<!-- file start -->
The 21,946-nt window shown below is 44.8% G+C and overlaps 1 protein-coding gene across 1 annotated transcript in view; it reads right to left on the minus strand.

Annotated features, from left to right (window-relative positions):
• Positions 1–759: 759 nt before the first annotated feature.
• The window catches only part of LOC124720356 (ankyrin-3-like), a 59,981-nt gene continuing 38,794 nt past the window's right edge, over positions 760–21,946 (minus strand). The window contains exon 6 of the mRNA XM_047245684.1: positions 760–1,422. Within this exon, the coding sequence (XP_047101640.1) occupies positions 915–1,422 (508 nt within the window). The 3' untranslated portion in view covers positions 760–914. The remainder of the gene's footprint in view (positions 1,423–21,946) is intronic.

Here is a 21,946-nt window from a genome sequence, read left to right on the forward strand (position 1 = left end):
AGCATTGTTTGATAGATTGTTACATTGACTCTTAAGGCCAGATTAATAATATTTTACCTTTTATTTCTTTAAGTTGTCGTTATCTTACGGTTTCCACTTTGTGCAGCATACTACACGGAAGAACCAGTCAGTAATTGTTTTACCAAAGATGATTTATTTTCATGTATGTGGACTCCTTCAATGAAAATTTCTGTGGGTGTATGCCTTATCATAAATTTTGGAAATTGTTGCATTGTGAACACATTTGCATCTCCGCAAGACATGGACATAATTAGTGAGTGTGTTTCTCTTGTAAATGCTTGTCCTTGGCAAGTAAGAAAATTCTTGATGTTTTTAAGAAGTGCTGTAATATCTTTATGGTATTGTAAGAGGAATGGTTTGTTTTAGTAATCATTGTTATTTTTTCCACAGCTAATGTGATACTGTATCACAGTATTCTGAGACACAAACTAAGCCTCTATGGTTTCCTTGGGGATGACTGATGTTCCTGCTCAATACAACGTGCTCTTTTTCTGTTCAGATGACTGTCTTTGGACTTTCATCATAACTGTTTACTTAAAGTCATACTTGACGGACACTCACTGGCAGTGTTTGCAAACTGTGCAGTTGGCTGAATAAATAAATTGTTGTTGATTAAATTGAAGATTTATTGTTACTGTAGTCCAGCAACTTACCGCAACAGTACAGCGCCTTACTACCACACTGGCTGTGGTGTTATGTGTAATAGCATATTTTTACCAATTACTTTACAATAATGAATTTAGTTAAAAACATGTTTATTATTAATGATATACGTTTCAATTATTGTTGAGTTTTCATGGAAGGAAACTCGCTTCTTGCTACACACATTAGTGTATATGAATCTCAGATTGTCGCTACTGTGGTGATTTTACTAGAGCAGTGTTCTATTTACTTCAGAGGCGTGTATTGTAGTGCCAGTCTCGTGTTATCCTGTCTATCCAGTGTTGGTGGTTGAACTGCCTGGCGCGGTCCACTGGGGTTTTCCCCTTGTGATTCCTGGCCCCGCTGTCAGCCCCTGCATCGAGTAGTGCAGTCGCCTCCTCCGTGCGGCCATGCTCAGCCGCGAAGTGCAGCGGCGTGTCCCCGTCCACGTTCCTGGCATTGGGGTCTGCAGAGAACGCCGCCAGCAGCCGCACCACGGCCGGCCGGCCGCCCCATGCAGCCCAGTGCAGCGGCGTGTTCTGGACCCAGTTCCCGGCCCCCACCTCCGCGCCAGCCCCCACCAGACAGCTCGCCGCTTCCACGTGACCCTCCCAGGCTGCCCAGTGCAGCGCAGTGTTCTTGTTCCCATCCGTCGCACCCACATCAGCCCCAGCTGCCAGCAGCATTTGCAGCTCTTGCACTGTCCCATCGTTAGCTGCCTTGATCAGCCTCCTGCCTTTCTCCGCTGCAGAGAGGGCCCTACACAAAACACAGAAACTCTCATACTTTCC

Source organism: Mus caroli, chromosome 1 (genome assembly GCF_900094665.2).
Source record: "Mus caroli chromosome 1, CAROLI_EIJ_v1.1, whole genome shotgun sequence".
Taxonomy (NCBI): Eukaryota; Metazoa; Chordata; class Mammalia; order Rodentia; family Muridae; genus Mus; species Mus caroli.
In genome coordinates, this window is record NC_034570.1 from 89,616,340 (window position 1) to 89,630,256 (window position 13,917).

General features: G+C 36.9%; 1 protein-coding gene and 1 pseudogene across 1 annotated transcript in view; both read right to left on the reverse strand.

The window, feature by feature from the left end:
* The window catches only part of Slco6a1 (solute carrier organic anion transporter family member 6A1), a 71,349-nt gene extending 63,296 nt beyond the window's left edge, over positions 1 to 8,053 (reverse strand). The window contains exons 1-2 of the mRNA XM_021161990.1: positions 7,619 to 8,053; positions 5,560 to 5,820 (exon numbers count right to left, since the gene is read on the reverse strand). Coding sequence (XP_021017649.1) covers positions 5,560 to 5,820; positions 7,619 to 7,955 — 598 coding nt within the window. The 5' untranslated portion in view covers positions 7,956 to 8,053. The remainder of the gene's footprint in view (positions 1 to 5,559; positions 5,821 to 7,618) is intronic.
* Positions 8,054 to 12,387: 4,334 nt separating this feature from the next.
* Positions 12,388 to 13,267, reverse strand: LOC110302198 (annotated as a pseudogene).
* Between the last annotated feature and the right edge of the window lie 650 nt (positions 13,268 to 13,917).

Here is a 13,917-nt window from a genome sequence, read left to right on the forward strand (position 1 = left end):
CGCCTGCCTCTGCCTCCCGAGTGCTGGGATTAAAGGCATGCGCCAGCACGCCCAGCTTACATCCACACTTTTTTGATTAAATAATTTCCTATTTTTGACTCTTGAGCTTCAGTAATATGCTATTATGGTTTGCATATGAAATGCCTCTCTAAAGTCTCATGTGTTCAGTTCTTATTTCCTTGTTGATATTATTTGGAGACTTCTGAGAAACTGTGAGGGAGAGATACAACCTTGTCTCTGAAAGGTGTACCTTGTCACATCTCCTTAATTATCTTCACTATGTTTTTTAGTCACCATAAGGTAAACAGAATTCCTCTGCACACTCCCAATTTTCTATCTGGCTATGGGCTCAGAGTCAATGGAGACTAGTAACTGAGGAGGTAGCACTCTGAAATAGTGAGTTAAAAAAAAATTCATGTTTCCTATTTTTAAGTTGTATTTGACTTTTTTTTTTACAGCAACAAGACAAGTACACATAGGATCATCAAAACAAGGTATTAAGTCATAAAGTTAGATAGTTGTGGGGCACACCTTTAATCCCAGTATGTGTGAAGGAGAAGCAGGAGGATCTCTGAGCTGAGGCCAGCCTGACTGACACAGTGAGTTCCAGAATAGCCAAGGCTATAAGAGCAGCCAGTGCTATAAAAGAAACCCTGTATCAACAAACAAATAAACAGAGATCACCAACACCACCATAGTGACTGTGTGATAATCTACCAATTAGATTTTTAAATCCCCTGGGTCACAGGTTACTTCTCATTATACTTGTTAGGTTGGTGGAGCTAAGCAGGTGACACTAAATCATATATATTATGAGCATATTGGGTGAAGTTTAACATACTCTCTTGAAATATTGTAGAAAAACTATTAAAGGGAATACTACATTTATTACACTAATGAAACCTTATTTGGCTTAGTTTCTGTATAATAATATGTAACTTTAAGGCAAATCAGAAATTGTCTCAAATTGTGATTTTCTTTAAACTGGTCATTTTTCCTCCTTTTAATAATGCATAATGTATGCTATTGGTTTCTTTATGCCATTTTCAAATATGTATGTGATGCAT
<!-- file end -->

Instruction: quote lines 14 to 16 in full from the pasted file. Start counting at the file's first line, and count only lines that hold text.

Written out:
* Positions 8,054 to 12,387: 4,334 nt separating this feature from the next.
* Positions 12,388 to 13,267, reverse strand: LOC110302198 (annotated as a pseudogene).
* Between the last annotated feature and the right edge of the window lie 650 nt (positions 13,268 to 13,917).